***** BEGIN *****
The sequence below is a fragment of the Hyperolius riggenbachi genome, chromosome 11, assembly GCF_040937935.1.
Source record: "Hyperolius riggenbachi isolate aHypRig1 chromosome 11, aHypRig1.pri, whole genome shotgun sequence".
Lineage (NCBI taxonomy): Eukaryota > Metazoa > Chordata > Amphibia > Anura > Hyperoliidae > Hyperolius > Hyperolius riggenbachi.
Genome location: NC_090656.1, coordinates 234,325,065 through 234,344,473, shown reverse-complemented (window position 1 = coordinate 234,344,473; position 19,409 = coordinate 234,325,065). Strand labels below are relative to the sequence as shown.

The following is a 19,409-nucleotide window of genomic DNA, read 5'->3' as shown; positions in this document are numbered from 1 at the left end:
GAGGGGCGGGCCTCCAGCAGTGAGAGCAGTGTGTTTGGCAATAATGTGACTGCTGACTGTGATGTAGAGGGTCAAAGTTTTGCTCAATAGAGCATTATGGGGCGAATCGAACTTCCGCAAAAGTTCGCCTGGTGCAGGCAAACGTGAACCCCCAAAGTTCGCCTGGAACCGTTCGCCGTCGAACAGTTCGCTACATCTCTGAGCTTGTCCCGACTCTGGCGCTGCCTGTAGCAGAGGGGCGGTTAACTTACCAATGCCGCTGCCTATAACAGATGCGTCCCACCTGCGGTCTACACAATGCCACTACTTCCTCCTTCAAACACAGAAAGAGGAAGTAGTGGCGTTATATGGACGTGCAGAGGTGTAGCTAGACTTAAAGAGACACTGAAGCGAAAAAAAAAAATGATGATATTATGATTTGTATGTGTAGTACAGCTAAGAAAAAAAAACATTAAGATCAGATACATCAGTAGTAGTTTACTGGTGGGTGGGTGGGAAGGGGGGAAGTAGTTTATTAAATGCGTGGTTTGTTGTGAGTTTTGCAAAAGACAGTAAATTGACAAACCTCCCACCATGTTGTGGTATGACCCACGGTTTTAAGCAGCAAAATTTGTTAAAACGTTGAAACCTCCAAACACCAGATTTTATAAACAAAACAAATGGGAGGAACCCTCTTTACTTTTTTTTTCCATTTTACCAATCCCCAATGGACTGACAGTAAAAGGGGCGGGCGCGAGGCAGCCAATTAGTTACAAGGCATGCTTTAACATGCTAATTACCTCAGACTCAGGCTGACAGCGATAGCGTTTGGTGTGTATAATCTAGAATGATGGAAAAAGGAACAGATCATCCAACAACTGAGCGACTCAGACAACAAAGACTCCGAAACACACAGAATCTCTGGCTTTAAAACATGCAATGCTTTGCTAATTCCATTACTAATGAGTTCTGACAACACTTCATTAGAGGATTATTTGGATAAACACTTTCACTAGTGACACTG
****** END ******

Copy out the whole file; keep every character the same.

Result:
The sequence below is a fragment of the Hyperolius riggenbachi genome, chromosome 11, assembly GCF_040937935.1.
Source record: "Hyperolius riggenbachi isolate aHypRig1 chromosome 11, aHypRig1.pri, whole genome shotgun sequence".
Lineage (NCBI taxonomy): Eukaryota > Metazoa > Chordata > Amphibia > Anura > Hyperoliidae > Hyperolius > Hyperolius riggenbachi.
Genome location: NC_090656.1, coordinates 234,325,065 through 234,344,473, shown reverse-complemented (window position 1 = coordinate 234,344,473; position 19,409 = coordinate 234,325,065). Strand labels below are relative to the sequence as shown.

The following is a 19,409-nucleotide window of genomic DNA, read 5'->3' as shown; positions in this document are numbered from 1 at the left end:
GAGGGGCGGGCCTCCAGCAGTGAGAGCAGTGTGTTTGGCAATAATGTGACTGCTGACTGTGATGTAGAGGGTCAAAGTTTTGCTCAATAGAGCATTATGGGGCGAATCGAACTTCCGCAAAAGTTCGCCTGGTGCAGGCAAACGTGAACCCCCAAAGTTCGCCTGGAACCGTTCGCCGTCGAACAGTTCGCTACATCTCTGAGCTTGTCCCGACTCTGGCGCTGCCTGTAGCAGAGGGGCGGTTAACTTACCAATGCCGCTGCCTATAACAGATGCGTCCCACCTGCGGTCTACACAATGCCACTACTTCCTCCTTCAAACACAGAAAGAGGAAGTAGTGGCGTTATATGGACGTGCAGAGGTGTAGCTAGACTTAAAGAGACACTGAAGCGAAAAAAAAAAATGATGATATTATGATTTGTATGTGTAGTACAGCTAAGAAAAAAAAACATTAAGATCAGATACATCAGTAGTAGTTTACTGGTGGGTGGGTGGGAAGGGGGGAAGTAGTTTATTAAATGCGTGGTTTGTTGTGAGTTTTGCAAAAGACAGTAAATTGACAAACCTCCCACCATGTTGTGGTATGACCCACGGTTTTAAGCAGCAAAATTTGTTAAAACGTTGAAACCTCCAAACACCAGATTTTATAAACAAAACAAATGGGAGGAACCCTCTTTACTTTTTTTTTCCATTTTACCAATCCCCAATGGACTGACAGTAAAAGGGGCGGGCGCGAGGCAGCCAATTAGTTACAAGGCATGCTTTAACATGCTAATTACCTCAGACTCAGGCTGACAGCGATAGCGTTTGGTGTGTATAATCTAGAATGATGGAAAAAGGAACAGATCATCCAACAACTGAGCGACTCAGACAACAAAGACTCCGAAACACACAGAATCTCTGGCTTTAAAACATGCAATGCTTTGCTAATTCCATTACTAATGAGTTCTGACAACACTTCATTAGAGGATTATTTGGATAAACACTTTCACTAGTGACACTG